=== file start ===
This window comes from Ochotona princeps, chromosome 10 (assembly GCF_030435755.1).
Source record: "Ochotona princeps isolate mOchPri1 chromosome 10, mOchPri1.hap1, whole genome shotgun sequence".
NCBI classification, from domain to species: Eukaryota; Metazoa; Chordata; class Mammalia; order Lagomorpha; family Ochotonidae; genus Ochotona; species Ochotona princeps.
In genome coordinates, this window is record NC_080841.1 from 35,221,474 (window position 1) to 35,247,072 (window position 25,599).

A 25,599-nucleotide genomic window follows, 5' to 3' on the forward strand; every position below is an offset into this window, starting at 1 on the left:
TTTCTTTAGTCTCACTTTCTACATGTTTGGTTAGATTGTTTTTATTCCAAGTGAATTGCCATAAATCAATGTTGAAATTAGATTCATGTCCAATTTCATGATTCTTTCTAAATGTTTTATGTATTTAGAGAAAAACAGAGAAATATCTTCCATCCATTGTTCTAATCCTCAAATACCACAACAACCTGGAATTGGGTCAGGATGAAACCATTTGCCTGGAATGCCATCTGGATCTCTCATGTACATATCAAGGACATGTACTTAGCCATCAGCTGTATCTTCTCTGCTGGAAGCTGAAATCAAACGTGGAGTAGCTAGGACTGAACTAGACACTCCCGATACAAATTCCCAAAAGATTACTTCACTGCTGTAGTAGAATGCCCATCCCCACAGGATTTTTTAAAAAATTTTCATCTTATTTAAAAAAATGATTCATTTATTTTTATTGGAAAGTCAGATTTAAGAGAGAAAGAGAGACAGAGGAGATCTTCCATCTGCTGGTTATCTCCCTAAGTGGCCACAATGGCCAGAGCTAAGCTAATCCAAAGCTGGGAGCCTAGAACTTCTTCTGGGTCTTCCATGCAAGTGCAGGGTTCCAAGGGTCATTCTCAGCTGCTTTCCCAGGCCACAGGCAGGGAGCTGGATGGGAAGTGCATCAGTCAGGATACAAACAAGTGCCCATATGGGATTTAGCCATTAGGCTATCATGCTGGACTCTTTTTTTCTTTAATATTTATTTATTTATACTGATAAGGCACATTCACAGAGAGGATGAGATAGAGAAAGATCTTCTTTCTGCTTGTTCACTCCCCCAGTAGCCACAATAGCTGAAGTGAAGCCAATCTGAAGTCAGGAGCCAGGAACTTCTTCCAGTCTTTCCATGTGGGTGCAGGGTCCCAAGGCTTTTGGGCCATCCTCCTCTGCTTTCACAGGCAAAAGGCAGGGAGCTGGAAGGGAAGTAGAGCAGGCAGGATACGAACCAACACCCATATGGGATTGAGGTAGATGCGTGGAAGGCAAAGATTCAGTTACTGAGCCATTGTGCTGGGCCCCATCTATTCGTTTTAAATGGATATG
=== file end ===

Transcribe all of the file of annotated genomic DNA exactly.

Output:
This window comes from Ochotona princeps, chromosome 10 (assembly GCF_030435755.1).
Source record: "Ochotona princeps isolate mOchPri1 chromosome 10, mOchPri1.hap1, whole genome shotgun sequence".
NCBI classification, from domain to species: Eukaryota; Metazoa; Chordata; class Mammalia; order Lagomorpha; family Ochotonidae; genus Ochotona; species Ochotona princeps.
In genome coordinates, this window is record NC_080841.1 from 35,221,474 (window position 1) to 35,247,072 (window position 25,599).

A 25,599-nucleotide genomic window follows, 5' to 3' on the forward strand; every position below is an offset into this window, starting at 1 on the left:
TTTCTTTAGTCTCACTTTCTACATGTTTGGTTAGATTGTTTTTATTCCAAGTGAATTGCCATAAATCAATGTTGAAATTAGATTCATGTCCAATTTCATGATTCTTTCTAAATGTTTTATGTATTTAGAGAAAAACAGAGAAATATCTTCCATCCATTGTTCTAATCCTCAAATACCACAACAACCTGGAATTGGGTCAGGATGAAACCATTTGCCTGGAATGCCATCTGGATCTCTCATGTACATATCAAGGACATGTACTTAGCCATCAGCTGTATCTTCTCTGCTGGAAGCTGAAATCAAACGTGGAGTAGCTAGGACTGAACTAGACACTCCCGATACAAATTCCCAAAAGATTACTTCACTGCTGTAGTAGAATGCCCATCCCCACAGGATTTTTTAAAAAATTTTCATCTTATTTAAAAAAATGATTCATTTATTTTTATTGGAAAGTCAGATTTAAGAGAGAAAGAGAGACAGAGGAGATCTTCCATCTGCTGGTTATCTCCCTAAGTGGCCACAATGGCCAGAGCTAAGCTAATCCAAAGCTGGGAGCCTAGAACTTCTTCTGGGTCTTCCATGCAAGTGCAGGGTTCCAAGGGTCATTCTCAGCTGCTTTCCCAGGCCACAGGCAGGGAGCTGGATGGGAAGTGCATCAGTCAGGATACAAACAAGTGCCCATATGGGATTTAGCCATTAGGCTATCATGCTGGACTCTTTTTTTCTTTAATATTTATTTATTTATACTGATAAGGCACATTCACAGAGAGGATGAGATAGAGAAAGATCTTCTTTCTGCTTGTTCACTCCCCCAGTAGCCACAATAGCTGAAGTGAAGCCAATCTGAAGTCAGGAGCCAGGAACTTCTTCCAGTCTTTCCATGTGGGTGCAGGGTCCCAAGGCTTTTGGGCCATCCTCCTCTGCTTTCACAGGCAAAAGGCAGGGAGCTGGAAGGGAAGTAGAGCAGGCAGGATACGAACCAACACCCATATGGGATTGAGGTAGATGCGTGGAAGGCAAAGATTCAGTTACTGAGCCATTGTGCTGGGCCCCATCTATTCGTTTTAAATGGATATG